Although the Arctic sea ice and water is part of our territory, it lays outside of the territory included in our land claim agreements. Where others might see empty space, we see our traditional homeland, the inheritance we will leave for our children. We have not given explicit right of use to any government, nor have Inuit given Canada the right to claim the sole right to the resources in the extended continental shelf of the Arctic Ocean when it makes its submission to the Commission.

Because the nations of the world are vying for their piece of the Arctic, this is the time for Inuit to assert our right to the Arctic Ocean within our homeland, but beyond the existing land claims agreements.

Recognition for Inuit Rights to the Arctic

Currently, Canada, Denmark, Russia, Norway and the United States, the Arctic coastal States, are all trying to establish their sovereignty over the natural resources in the Arctic Ocean, in areas known as the “extended continental shelf”. All but the United States have agreed to submit the boundaries of their extended continental shelf claim to the Commission on the Limits of the Continental Shelf, a body created under the United Nations Convention on the Law of the Sea (UNCLOS). The Commission will assess if the boundaries claimed by Canada, Denmark, Russia and Norway conform to the rules set out in UNCLOS and if enough evidence has been provided to support each State’s claim.

I am very concerned that the Arctic coastal States’ focus on using the law of the sea as their framework risks marginalizing Inuit and other Indigenous peoples’ rights to the Arctic Ocean.  From my perspective, there is a major problem with the Arctic coastal states relying on the UNCLOS system to claim portions of the Arctic Ocean as their own, as UNCLOS does not explicitly protect Indigenous peoples’ rights.  Neither UNCLOS nor the customary law of the sea specifically reference the rights of Indigenous peoples. As Inuit, we are concerned that Canada may claim areas of the Arctic Ocean that rightfully belong to Inuit (even those areas beyond existing Canadian territorial boundaries) and because it’s our territory, we are looking for ways to participate in the dialogue at the international level. An additional problem is that, unlike the Arctic Council, the UNCLOS system does not provide a mechanism to ensure the participation of Indigenous peoples in any matters relating to the law of the sea, even when these directly affect Indigenous peoples’ rights.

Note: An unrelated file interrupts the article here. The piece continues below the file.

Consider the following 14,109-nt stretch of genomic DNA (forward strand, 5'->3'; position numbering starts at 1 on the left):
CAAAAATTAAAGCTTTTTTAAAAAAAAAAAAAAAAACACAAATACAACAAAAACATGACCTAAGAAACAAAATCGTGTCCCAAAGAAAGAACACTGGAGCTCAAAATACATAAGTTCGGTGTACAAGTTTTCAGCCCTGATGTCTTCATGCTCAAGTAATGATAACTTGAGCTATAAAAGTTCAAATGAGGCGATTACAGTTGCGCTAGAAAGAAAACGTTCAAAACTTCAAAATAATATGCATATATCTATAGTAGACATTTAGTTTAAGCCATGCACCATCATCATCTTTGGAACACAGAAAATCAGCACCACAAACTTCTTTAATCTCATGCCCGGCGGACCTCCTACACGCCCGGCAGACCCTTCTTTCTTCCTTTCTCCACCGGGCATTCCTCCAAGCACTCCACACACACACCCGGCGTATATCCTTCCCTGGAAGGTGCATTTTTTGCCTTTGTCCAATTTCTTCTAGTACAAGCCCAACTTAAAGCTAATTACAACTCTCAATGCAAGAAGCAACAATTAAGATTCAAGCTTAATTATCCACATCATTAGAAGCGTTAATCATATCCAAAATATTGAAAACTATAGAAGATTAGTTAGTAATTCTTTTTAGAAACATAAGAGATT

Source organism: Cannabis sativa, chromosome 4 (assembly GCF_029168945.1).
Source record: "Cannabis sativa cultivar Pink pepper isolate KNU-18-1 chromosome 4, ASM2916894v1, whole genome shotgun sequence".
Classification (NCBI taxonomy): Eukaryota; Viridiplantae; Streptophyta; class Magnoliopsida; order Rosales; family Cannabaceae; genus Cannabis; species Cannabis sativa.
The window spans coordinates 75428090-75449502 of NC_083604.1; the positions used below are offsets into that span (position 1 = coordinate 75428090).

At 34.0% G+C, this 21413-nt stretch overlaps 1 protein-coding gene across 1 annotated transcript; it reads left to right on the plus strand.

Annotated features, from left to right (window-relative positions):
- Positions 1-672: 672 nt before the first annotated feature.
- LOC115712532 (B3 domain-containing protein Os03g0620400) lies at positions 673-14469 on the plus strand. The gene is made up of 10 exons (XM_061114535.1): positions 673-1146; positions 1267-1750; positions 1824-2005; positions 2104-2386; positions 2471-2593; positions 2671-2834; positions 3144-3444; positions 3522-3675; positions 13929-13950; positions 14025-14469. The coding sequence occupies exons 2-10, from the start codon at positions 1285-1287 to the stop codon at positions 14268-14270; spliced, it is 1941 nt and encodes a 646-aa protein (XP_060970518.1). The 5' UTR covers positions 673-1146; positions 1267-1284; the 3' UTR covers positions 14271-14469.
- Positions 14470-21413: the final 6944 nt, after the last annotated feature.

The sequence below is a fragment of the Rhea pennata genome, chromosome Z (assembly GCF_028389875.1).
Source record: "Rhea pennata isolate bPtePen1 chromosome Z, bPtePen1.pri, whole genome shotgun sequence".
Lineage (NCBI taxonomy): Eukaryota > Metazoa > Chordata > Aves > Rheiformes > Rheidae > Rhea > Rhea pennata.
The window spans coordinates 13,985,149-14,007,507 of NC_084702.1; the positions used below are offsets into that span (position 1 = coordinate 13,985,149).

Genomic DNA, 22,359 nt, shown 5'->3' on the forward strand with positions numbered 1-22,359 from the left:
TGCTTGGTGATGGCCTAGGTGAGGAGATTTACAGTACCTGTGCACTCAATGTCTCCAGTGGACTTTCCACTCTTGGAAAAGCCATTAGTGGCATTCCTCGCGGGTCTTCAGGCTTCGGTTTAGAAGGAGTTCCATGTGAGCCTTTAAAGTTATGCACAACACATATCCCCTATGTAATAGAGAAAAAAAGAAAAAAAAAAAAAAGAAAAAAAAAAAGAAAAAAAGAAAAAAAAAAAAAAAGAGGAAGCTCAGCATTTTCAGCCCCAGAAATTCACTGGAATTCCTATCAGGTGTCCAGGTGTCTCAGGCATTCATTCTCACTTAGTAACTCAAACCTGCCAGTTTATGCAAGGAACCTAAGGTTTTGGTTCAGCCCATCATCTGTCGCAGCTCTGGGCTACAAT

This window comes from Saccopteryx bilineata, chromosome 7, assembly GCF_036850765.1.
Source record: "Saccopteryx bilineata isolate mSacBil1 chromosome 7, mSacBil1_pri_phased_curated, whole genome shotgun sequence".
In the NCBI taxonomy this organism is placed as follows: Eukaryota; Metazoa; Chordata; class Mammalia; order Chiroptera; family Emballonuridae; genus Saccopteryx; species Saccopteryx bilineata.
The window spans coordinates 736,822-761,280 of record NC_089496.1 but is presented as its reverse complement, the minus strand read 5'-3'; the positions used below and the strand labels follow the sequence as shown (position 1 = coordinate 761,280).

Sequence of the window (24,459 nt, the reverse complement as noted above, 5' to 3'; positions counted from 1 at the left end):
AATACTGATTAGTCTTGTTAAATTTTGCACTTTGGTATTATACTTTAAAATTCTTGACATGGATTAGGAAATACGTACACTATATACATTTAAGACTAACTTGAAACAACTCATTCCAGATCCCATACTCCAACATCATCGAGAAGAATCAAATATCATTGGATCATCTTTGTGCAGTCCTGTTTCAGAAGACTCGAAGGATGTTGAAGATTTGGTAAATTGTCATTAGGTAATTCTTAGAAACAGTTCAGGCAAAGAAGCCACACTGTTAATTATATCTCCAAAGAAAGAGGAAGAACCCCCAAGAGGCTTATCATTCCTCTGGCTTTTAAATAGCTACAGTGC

At the time that these laws and UNCLOS were developed , Indigenous rights were less recognized than they are today. The last thirty years have seen dramatic changes in the area of international law and Indigenous rights. Indigenous peoples were not given the opportunity to have a voice in the making of UNCLOS, as they have with other international conventions, such as the 1992 United Nations Convention on Biological Biodiversity, made only a decade after UNCLOS came into being.  The UNCLOS system needs a serious update to reflect the international laws and standards that respect and protect Indigenous peoples’ rights. Today, we have the United Nations Declaration on the Rights of Indigenous (UNDRIP), which specifically recognizes Indigenous peoples’ rights to their territories.  Canada signalled its support for UNDRIP in 2012, and has committed to working towards better processes to include Indigenous participation. This means that Canada should also be respecting Inuit rights to the Arctic Ocean, as should all Nation-States.  I do not believe that it is right for Canada to use the UNCLOS system as a way to get around the rights of Inuit and other Indigenous peoples to the Arctic Ocean.